Mock Newbery 2023 discussion

Book of the Month 2011 > December Read - The Dreamer

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message 1: by Kristen (new)

Kristen Jorgensen (sunnie) | 587 comments Mod
Is The Dreamer by Pam Muñoz Ryan "Distinguished?" Is it a possible Newbery winner?

message 2: by Kathleen (new)

Kathleen (kathleena) | 34 comments I thought The Dreamer was a very interesting book. Having read some of Pablo Neruda's poetry, I was especially taken with the story. Having said that I found it difficult to get into. Its poetic writing was wonderful to read, however, and I think it will have appeal for a special reader, not everyone. It could be a Newbery winner without wide appeal as we have seen over the past few years with the exception perhaps of the most recent When You Reach Me.

message 3: by Pam (new)

Pam | 22 comments Kathleen wrote: "I thought The Dreamer was a very interesting book. Having read some of Pablo Neruda's poetry, I was especially taken with the story. Having said that I found it difficult to get into. Its poetic..."

The Dreamer hasn't flown off the shelf with the children, so I was skeptical before I started. I was pleasantly surprised to realize that it is a great way to introduce magical realism to students. The fictional story inspired by the real-life story of poet Pablo Neruda, and it is accessible to children from early elementary through middle school. The themes are complicated yet Ryan presents them in a way that all children can understand and interpret them on a level that is age appropriate. Neftali, the main character, finds magic, color, and words everywhere. He is incapable of stopping himself despite his domineering father that he so desperately wants to please and always disappoints because he doesn't share the same dreams. The story is the triumph of spirit over will of others and shows how one boy didn't allow others to label him. An added bonus with this book is that Peter Sis illustrated it and did a fantastic job. After reading it I think it is well suited as a school book club or classroom read.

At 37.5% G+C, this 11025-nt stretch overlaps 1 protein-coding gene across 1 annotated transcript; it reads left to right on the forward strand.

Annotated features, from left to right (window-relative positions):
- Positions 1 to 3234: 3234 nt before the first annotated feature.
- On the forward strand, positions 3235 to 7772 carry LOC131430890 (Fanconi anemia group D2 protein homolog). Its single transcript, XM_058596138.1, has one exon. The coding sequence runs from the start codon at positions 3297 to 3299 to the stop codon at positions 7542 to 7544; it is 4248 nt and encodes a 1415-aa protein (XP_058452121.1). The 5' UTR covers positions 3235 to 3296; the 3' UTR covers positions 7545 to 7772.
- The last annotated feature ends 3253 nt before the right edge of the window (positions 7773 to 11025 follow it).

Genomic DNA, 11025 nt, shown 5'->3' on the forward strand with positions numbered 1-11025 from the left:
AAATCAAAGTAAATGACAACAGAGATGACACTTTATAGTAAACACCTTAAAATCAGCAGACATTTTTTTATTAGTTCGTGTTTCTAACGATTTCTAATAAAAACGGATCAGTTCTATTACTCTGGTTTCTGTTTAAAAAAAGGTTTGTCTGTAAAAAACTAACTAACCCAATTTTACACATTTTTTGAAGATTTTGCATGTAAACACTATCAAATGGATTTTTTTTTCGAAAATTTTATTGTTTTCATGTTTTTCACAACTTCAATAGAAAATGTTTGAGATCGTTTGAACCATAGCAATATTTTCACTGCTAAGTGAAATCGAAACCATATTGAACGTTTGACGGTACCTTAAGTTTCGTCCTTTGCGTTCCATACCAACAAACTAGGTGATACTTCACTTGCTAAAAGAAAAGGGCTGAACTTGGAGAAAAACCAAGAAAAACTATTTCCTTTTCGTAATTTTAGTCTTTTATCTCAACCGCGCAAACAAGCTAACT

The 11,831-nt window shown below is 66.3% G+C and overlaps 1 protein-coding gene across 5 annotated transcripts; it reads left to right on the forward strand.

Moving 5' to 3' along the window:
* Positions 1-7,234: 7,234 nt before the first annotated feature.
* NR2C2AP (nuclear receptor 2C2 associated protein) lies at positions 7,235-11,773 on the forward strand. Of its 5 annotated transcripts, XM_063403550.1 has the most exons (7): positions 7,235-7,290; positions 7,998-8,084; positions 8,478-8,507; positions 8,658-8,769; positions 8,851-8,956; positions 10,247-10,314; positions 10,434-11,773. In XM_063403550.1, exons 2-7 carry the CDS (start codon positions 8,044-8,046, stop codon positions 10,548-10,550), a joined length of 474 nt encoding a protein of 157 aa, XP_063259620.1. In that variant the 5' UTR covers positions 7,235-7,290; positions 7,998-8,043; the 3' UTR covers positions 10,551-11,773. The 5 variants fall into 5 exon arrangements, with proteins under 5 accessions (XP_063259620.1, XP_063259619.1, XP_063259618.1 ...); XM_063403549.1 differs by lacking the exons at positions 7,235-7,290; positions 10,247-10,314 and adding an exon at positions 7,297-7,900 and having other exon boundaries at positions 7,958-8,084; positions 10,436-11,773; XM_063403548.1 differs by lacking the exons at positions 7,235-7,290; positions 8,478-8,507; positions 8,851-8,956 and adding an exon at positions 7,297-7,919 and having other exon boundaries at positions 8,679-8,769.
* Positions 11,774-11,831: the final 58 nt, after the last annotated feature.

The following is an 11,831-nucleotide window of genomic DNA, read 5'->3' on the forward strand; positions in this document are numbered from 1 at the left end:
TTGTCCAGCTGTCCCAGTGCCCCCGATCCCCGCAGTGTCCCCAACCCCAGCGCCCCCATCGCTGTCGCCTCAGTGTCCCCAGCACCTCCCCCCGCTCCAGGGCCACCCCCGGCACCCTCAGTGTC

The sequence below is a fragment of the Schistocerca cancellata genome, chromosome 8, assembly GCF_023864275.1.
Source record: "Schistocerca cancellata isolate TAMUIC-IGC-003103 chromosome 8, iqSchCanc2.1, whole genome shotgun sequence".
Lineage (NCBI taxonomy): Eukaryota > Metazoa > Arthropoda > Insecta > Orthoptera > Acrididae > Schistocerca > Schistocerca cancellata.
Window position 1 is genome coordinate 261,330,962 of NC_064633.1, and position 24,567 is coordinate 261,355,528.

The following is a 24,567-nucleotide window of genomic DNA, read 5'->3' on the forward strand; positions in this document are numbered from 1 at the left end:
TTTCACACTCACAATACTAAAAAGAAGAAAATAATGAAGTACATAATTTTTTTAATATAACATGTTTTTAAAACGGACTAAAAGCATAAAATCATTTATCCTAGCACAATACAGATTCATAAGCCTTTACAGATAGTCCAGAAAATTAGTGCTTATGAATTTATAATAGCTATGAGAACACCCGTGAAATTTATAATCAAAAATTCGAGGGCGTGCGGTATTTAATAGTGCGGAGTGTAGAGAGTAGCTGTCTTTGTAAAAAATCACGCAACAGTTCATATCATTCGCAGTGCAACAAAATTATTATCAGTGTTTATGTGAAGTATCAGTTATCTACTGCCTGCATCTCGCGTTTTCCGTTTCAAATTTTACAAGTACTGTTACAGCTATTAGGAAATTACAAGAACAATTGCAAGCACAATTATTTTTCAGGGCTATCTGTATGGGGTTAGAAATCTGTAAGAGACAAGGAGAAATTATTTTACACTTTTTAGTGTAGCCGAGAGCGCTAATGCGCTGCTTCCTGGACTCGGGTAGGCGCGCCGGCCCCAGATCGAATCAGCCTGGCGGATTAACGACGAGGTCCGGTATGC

message 4: by Christina (new)

Christina | 10 comments The Dreamer is my favorite of the books we have read this year. I know that some Goodreads readers have found this fictionalized account of the childhood of Chilean poet Pablo Neruda to be overly sentimental and syrupy, but the blend of poetry and inspirational story moved me. I'm not sure if my sixth graders will enjoy this leisurely-paced "coming of age" story, but I will be recommending it to a few kids this week to see what they think. As of now, this book would have my vote for the 2010 Newbery.

message 5: by Laurie (new)

Laurie Chudzinski | 1 comments Good afternoon!